Wednesday, October 19, 2011

The TTLG 2011 Picture Book Celebration - Book two hundred and ninety-two

There are many things that I love about being a parent. When my daughter was younger, my husband and I made up all kinds of stories about Santa Claus, the Easter Bunny, and the Tooth Fairy. Sharing in her belief of these childhood friends was an unexpected gift. Now she is eleven, and though she appreciates the spirit of Christmas magic, she does not believe it comes in the form of an bunny bearing gifts, a fairy who likes teeth, or a gent wearing a fur trimmed red suit. Sigh. However, I have discovered that her new tween maturity does not preclude her from enjoying stories about her childhood companions. She and I both greatly enjoyed reading and looking at today's picture book, a title created by William Joyce.

William Joyce
Picture book
For ages 5 to 8
Simon and Schuster, 2011, 978-1-4424-3041-9
   There are several personalities who are collectively known as the Guardians of Childhood. They include Santa Claus, the Tooth Fairy, and the Man in the Moon. The Man in the Moon was the very first of the Guardians, and he began his journey during the Golden Age, which was “a glorious time of hope and happiness and dreams that could come true.”
   When he was a baby, the Man in the Moon lived with his parents on a ship called the Moon Clipper, and together they sailed from one planet to another with their Moonbot crew, giant Glowworms, Moonmice, and Nighlight, who was the baby’s “devoted little friend.” Every night the Moon Clipper transformed into a moon, and every night Nighlight watched over the baby, making sure that he never had a nightmare.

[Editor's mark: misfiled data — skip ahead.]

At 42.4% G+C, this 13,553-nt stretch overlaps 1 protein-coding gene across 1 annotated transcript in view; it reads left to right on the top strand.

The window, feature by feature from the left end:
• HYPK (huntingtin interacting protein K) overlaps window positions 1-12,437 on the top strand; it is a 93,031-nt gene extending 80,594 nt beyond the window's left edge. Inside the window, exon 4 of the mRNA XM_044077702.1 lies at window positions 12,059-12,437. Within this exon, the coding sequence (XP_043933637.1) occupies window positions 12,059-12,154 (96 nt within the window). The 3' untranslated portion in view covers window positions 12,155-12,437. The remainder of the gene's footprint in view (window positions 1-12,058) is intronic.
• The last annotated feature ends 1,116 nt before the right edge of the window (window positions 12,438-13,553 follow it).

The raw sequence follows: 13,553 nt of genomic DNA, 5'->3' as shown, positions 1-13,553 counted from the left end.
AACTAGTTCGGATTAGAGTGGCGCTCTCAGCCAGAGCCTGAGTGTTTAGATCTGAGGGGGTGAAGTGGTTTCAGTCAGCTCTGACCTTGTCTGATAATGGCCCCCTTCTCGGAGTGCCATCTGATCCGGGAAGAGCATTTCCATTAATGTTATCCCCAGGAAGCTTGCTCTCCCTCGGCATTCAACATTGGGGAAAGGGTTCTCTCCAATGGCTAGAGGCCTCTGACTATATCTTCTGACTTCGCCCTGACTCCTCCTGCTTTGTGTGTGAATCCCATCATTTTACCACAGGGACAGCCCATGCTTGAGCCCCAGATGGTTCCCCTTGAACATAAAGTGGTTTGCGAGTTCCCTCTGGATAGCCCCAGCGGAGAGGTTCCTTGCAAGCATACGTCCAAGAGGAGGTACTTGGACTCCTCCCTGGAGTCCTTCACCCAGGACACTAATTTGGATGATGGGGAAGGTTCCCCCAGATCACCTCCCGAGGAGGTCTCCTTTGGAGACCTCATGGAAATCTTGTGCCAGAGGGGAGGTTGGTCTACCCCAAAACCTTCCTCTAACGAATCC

Then a terrible “darkness came to the Gold Age.” A being called Pitch, the King of Nightmares, could not bear the fact that baby Man in the Moon had never had to endure a nightmare, and he decided that he would kidnap the baby. Though the baby’s parents tried to protect their son by taking him to a distant place near a planet called Earth, Pitch found them and there was a terrible battle.
   When the battle was over, the Man in the Moon’s parents had disappeared, the ship had been destroyed, and all that was left was a moon. Nightlight had vanquished Pitch, and they were both gone. Poor little Man in the Moon was all alone except for the Moonbots, the Moonmice, and the Glowworms.
   When he was old enough to read his mother’s Primer of Planets, the Man in the Moon discovered that there were children on Earth, children who had hopes and dreams. As a grown up, the Man in the Moon set about trying to make these children as happy as he could, but there was one problem that he did not know how to solve.
   With stunningly beautiful illustrations and a magical story that will charm children and their grownups, this picture book is a title that children will treasure for years to come. It is the first of what promises to be a memorable series of picture books.  

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